Overseas Aid (Education Projects)

Oral Answers to Questions — Overseas Development – in the House of Commons at 12:00 am on 11th July 1988.

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Photo of Dr Michael Clark Dr Michael Clark , Rochford 12:00 am, 11th July 1988

To ask the Secretary of State for Foreign and Commonwealth Affairs what proportion of overseas aid from Britain is directed towards education in the recipient countries.

Photo of Mr Chris Patten Mr Chris Patten , Bath

In 1987 almost a fifth of the bilateral programme—some £140 million—was spent on aid for education and training.

Photo of Dr Michael Clark Dr Michael Clark , Rochford

I am delighted with my hon. Friend's reply. However, does he agree that to spend money on education aid to Third world countries is one of the best ways of priming the pump? Bearing in mind the many excellent education hooks in English, does he agree that it is vital that there should be a supply of English language teachers, and is he giving that sufficient priority?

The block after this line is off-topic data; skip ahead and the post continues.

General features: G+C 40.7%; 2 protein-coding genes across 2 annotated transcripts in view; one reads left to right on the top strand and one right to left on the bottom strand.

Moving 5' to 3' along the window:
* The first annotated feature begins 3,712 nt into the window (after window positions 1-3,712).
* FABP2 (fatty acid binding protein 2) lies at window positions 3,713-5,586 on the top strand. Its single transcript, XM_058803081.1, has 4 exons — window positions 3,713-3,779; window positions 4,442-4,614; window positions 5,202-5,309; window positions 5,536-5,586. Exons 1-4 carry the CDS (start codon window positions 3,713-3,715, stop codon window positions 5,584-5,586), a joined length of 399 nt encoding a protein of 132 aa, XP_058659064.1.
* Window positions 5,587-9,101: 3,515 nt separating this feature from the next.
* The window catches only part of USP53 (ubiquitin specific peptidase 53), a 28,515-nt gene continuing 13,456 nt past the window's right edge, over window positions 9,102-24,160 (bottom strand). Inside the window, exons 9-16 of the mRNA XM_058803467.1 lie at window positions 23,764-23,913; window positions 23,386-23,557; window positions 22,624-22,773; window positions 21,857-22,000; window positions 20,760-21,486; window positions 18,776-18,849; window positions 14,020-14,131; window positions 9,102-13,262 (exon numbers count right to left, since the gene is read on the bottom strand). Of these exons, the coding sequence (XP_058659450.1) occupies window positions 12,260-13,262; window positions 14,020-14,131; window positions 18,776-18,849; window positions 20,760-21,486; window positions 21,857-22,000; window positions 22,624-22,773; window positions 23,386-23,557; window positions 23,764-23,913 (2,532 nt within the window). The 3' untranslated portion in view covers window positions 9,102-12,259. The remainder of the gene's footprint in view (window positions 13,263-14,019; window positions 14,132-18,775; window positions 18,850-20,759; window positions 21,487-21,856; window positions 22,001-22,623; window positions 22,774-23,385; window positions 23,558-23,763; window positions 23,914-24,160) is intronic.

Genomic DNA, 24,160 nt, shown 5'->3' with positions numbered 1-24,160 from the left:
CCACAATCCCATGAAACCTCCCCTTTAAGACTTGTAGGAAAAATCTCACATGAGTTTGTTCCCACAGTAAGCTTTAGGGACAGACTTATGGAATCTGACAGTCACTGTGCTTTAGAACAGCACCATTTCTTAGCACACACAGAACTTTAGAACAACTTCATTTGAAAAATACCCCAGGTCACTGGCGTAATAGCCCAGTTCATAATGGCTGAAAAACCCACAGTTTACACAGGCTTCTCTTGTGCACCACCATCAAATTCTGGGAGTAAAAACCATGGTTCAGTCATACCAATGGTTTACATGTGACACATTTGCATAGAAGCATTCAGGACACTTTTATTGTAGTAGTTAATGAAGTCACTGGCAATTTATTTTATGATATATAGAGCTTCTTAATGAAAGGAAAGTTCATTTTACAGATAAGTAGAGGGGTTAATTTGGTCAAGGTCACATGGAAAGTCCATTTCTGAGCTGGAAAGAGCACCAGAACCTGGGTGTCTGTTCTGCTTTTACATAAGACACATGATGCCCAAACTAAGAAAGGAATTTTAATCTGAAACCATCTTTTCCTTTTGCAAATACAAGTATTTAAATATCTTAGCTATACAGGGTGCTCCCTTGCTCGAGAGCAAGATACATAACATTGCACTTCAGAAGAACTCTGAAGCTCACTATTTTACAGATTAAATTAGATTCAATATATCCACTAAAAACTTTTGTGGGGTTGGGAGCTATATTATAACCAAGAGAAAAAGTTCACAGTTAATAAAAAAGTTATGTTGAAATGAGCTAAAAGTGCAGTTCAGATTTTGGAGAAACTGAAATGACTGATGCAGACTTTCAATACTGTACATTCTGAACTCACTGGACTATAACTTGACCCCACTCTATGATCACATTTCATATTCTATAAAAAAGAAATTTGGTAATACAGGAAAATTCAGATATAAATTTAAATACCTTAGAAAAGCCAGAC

Photo of Mr Chris Patten Mr Chris Patten , Bath

I agree with my hon. Friend about the importance of English language teaching as part of our aid programme. We are expanding English language teaching and 275 English language teachers are now working in developing countries with the support of our aid programme. I am pleased that we have recently managed to increase our English language teaching programme in Sri Lanka, Tanzania, and China. I should like to pay a particular tribute to the British Council, which acts as our agent and does the job with considerable distinction.

Photo of John Reid John Reid , Motherwell North

Is it not a shameful indictment of the Government that when the British people have shown unbounded generosity towards charitable works at home as well as abroad, the Government have halved overseas aid as a percentage of GNP? Will he match the generosity of the people who elected the Government by pledging the Government to support the 0·7 per cent. campaign to make that proportion of GNP the measure of our overseas aid?

Photo of Mr Chris Patten Mr Chris Patten , Bath

The premise of the hon. Gentleman's question is wrong. It is important and valuable that we are now increasing our aid programme in real terms.